By Zayamu Hassan
The COVID-19 pandemic has caused a setback in the global case search for Tuberculosis (TB) patients, the World Health Orgnisation (WHO) report has said.
The report revealed that COVID-19 pandemic has reversed years of progress in providing essential TB services and reducing the disease burden.
It further said that global TB targets are mostly off-track, although there are some country and regional success stories.
In a report released on Wednesday, the WHO said that the most obvious impact is a large global drop in the number of people newly diagnosed with TB and reported.
“This fell from 7.1 million in 2019 to 5.8 million in 2020, an 18 per cent decline back to the level of 2012 and far short of the approximately 10 million people who developed TB in 2020.
“Sixteen countries accounted for 93 per cent of this reduction, with India, Indonesia and the Philippines the worst affected. Provisional data up to June 2021 show ongoing shortfalls.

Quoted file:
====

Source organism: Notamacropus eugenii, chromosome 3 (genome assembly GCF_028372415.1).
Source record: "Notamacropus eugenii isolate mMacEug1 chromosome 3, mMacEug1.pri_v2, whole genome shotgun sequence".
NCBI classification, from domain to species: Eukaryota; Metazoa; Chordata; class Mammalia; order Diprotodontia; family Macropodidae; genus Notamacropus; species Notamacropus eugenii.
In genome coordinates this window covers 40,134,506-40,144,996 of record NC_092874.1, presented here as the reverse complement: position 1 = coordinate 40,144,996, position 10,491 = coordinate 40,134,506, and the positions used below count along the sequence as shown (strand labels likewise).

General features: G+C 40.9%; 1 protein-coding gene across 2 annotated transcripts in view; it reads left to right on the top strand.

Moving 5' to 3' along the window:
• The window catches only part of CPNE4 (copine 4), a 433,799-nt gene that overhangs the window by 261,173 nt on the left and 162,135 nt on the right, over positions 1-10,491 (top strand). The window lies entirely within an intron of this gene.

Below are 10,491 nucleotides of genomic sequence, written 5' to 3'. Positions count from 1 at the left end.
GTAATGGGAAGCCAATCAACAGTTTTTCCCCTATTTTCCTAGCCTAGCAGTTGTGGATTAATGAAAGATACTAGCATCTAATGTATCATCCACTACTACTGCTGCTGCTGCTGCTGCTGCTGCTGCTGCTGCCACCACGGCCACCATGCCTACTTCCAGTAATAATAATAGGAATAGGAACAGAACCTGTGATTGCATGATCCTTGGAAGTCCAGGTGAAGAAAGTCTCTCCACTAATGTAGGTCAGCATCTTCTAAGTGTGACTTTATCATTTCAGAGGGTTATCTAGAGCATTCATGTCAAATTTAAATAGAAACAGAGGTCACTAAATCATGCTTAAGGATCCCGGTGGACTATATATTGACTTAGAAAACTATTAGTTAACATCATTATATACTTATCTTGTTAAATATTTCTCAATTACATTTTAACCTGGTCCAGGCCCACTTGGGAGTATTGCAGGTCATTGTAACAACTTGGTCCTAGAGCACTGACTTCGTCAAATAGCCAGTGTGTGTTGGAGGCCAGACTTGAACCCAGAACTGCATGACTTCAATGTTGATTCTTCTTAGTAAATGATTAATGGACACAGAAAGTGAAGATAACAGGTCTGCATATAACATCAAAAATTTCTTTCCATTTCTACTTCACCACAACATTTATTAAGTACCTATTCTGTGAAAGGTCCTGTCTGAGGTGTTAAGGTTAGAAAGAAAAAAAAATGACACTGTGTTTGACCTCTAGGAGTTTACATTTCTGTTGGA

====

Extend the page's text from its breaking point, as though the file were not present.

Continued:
Reduced access to TB diagnosis and treatment has resulted in an increase in TB deaths.
“Best estimates for 2020 are 1.3 million TB deaths among HIV-negative people (up from 1.2 million in 2019) and an additional 214 000 among HIV-positive people (up from 209 000 in 2019), with the combined total back to the level of 2017.
“Declines in TB incidence (the number of people developing TB each year) achieved in previous years have slowed almost to a halt. These impacts are forecast to be much worse in 2021 and 2022.”
Other impacts, according to the report, include reductions between 2019 and 2020 in the number of people provided with treatment for drug-resistant TB (-15 per cent, from 177 100 to 150 359, about 1 in 3 of those in need) and TB preventive treatment (-21%, from 3.6 million to 2.8 million), and a fall in global spending on TB diagnostic, treatment and prevention services (from US$ 5.8 billion to US$ 5.3 billion, less than half of what is needed).
The global health body, however, said that actions to mitigate and reverse these impacts are urgently required.
“The immediate priority is to restore access to and provision of essential TB services such that levels of TB case detection and treatment can recover to at least 2019 levels, especially in the most badly-affected countries,” the report said.